Willy O’Callaghan has prepared a hand-written list of swimmers she has worked with that have gone on to great things.
This is no brag-chart — the list has been compiled to help organisers of a Diamond Jubilee celebration of her decades of dedication to Shepparton swimmers.
She reels off some names — Amy Young, Alicia Royden, Kate Church, Elise Mulcahy, Jake McKenna, Tom Houston, Carter and Brennan Swift — but she gets sidetracked with memories.
The list is several pages long — and you know she won’t get to the end.
But there’s one name not on the list that she talks about with just as much passion as all the rest.
‘‘There’s also kids like Gayle Bonnette. She worked hard, but she was never going to be a great swimmer. But now, later in life she really stands out,’’ O’Callaghan said.
She goes on to recount how Bonnette coached at Victorian state level and opened a swim school in Essendon and married a Balinese man. But O’Callaghan is even more impressed by Bonnette’s achievements outside swimming.
‘‘She was doing youth work through her church with street kids and they went to Bali and now she’s a pastor in the the church up to her eyeballs in youth work,’’ she said.
‘‘She and her husband have opened a secondary school for disadvantaged kids. We still keep in touch — I really hope she can come next month.’’
All this says two things about the diminutive 71-year-old grandmother.
Firstly she’s old school — there’s no email messages or computer statistics. She hand writes all her instructions and prefers face-to-face contact.
Secondly — it’s the person inside the swimmer that O’Callaghan is interested in.
‘‘After coaching for 50 years you learn a lot about what works and what doesn’t — particularly with individuals,’’ she said.
‘‘What suits John, doesn’t suit Paul.
‘‘There’s breaststrokers and butterfliers — what suits one person doesn’t suit the other.’’
O’Callaghan arrived in Australia from Holland as four-year-old Wilhelmina in 1952 — and she can still speak fluent Dutch.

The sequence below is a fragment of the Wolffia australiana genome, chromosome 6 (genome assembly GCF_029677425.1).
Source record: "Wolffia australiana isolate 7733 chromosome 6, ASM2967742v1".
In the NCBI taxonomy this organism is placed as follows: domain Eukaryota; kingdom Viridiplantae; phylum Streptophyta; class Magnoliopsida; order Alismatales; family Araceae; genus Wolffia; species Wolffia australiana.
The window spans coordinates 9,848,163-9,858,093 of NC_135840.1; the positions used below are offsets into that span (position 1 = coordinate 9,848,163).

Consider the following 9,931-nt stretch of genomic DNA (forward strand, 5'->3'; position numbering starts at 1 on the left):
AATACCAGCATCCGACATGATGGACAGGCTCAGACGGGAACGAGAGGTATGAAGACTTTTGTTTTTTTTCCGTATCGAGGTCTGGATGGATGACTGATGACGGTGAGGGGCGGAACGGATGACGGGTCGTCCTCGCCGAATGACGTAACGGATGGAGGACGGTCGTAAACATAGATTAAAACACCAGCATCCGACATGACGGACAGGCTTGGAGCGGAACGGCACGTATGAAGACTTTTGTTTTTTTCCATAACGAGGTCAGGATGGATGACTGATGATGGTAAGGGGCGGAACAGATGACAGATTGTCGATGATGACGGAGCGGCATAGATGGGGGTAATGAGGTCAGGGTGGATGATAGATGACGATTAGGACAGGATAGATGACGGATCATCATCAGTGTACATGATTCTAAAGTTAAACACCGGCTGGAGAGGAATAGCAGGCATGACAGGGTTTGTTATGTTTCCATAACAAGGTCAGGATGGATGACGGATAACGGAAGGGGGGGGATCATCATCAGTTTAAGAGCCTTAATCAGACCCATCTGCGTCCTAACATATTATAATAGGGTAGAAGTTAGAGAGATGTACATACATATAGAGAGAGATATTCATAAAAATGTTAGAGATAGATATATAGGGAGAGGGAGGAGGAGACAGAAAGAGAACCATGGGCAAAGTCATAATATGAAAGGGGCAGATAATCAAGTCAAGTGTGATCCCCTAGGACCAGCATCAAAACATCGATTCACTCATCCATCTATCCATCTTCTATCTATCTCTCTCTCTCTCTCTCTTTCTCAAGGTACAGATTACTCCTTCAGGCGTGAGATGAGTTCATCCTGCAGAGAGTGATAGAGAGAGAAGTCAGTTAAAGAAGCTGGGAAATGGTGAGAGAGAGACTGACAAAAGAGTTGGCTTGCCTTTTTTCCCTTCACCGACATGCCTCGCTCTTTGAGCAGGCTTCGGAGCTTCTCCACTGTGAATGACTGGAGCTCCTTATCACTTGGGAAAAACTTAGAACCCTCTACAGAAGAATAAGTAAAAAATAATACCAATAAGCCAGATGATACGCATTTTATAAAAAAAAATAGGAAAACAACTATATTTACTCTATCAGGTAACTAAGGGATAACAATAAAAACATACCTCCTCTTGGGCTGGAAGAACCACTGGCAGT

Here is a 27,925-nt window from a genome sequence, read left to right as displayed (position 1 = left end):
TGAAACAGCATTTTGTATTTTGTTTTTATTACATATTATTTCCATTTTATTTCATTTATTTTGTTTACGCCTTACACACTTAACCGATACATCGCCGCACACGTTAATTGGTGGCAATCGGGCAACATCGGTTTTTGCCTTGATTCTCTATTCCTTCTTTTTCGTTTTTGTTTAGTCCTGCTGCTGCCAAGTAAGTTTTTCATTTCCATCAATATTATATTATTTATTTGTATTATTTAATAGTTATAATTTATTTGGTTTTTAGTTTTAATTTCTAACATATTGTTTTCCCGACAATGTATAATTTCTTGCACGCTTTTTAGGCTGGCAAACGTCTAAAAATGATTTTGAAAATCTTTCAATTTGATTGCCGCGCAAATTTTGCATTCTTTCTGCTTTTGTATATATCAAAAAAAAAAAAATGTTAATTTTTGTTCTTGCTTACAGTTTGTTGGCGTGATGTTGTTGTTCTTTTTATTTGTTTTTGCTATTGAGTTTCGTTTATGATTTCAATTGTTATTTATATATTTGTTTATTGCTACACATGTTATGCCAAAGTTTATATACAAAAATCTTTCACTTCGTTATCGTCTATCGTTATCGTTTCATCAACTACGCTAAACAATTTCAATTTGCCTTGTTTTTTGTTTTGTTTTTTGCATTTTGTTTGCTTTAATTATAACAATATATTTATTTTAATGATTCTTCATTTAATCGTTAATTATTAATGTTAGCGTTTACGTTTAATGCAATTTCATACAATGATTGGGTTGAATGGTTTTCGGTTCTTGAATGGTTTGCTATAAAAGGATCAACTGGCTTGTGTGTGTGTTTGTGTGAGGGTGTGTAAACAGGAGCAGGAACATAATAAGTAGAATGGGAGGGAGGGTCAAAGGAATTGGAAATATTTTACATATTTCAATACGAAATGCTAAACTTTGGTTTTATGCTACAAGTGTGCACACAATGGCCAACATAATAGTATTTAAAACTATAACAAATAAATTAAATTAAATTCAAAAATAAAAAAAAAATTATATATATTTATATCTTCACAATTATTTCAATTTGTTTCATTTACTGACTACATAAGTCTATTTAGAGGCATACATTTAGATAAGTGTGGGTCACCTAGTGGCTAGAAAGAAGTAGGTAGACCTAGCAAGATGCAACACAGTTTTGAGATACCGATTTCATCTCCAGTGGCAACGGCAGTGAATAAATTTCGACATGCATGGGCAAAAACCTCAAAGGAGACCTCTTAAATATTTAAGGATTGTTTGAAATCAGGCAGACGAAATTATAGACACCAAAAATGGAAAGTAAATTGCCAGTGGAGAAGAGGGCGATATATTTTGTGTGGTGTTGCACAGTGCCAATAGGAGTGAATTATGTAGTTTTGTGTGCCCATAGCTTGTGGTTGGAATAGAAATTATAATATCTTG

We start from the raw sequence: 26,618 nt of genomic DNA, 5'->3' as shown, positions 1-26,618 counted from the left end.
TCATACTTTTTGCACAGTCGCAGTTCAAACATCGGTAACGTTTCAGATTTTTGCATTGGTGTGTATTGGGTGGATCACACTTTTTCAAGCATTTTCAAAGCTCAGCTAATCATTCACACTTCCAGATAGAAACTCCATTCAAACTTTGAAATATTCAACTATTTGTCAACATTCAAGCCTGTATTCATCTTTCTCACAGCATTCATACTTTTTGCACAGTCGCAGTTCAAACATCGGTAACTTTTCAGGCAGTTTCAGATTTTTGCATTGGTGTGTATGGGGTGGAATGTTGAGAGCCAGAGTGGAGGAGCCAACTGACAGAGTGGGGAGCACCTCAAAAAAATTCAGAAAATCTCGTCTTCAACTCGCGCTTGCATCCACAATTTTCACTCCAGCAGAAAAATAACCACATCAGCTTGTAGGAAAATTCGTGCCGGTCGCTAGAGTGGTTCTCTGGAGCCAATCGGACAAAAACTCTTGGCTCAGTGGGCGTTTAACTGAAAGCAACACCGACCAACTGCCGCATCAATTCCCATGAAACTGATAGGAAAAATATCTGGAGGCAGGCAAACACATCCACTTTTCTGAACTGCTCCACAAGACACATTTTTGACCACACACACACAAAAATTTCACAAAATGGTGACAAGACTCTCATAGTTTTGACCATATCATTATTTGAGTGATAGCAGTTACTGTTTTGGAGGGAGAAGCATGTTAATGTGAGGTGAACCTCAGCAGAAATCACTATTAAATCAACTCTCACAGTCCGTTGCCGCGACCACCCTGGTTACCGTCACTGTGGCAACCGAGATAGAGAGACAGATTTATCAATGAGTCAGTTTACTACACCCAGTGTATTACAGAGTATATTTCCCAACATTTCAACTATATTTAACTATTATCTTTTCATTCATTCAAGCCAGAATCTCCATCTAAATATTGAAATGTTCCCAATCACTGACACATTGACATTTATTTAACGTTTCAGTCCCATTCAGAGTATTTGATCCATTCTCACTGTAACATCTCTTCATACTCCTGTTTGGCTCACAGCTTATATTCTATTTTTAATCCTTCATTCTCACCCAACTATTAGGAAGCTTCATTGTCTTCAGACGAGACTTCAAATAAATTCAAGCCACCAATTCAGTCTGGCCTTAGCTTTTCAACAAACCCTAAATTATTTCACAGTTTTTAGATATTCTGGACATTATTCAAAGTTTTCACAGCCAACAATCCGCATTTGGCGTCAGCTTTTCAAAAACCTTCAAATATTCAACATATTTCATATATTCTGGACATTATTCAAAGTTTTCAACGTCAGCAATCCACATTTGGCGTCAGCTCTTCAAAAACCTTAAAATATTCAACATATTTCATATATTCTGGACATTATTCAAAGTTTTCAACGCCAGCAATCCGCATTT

She joined Shepparton Swimming Club as an 11-year-old when a physiotherapist recommended swimming to help with shoulder problems.
She never looked back.
A year later she was competing in her first Victorian country swimming championship at Bendigo as a 12 or 13-year-old .
She coached at the event for the first time in 1969.
From then until she retired as head coach at Shepparton Swimming Club in 2016 she can’t remember ever missing a ‘‘countries’’.
She also formed her own swimming squad called Willy’s Wagtails which competed with Shepparton Swimming Club.
Later on, she ruffled feathers when she swam for a Shepparton Lifesaving Club award and was told she couldn’t because she was a member of Shepparton Swimming Club.
‘‘That was a challenge and challenges are not really things I like to walk away from. I said if I get this distinction award for lifesaving I would join the Shepparton Lifesaving Club — and that’s exactly what I did,’’ she said.
She also went on to become an Australian Masters coach — something she still does.
O’Callaghan took up another big challenge in the late ’90s when she tried to obtain a monofin for champion butterflyer Elisha Fiddes.
‘‘I saw it in a magazine from America — but I had no idea where to start,’’ she said.
After several phone calls she got a contact from a Tasmanian sports store — but the phone number was for a Russian sports store.
‘‘Off I went ringing up — and I remember saying I speak Dutch and English nothing else — someone came and spoke English with an accent, and that was it.’’
When a big box arrived at her Shepparton home with a Russian postmark, O’Callaghan became the first Victorian swim coach to import a monofin for her swimmers.
‘‘Butterfly comes from the chest — so when you have a monofin on, if you don’t push from the chest you can’t get the kick going. You have to be very strong. It gave me a lot of understanding about breaststroke,’’ she says.
A highlight of O’Callaghan’s coaching career was the four years she spent bringing Kate Church to the 2000 Sydney Paralympics.
‘‘Kate was doing 11 two-hour sessions a week at the last couple of years to get to that level. She put in a huge thing — and we went to the 50m indoor pool in Echuca in the winter,’’ O’Callaghan said.
The work paid off when Kate made it into the Australian team and the pair travelled to Sydney in 2000.
Not being part of the national team, O’Callaghan was not allowed poolside, and illness prevented Church’s medal hopes.
But that wasn’t the point.
‘‘She was there and she did her best. She put in a huge thing and we both found out a lot of things. I had four years to teach her the stroke and she did very well,’’ O’Callaghan said.
Today, coaching at Shepparton Swimming Club is new hands with Michelle Swift stepping in after O’Callaghan’s retirement.
‘‘I’ve got a lot faith in her, and I’m very happy to leave it with her,’ O’Callaghan said.
Daughter Tara Kalms, also a swimmer, says her mother’s patience and quiet determination has helped steer generations of youngsters towards their personal goals.
‘‘She’s more than happy to adapt to people’s different needs. She can teach people to just stay afloat if that’s what they want — or she can take people right up to competitive level.
‘‘Her style is not about yelling or pushing — she just asks ‘do you really want it?’,’’ Kalms said.
‘‘Mum’s had lots of success, but it was always bigger than the medal. For her — she remembers the people.’’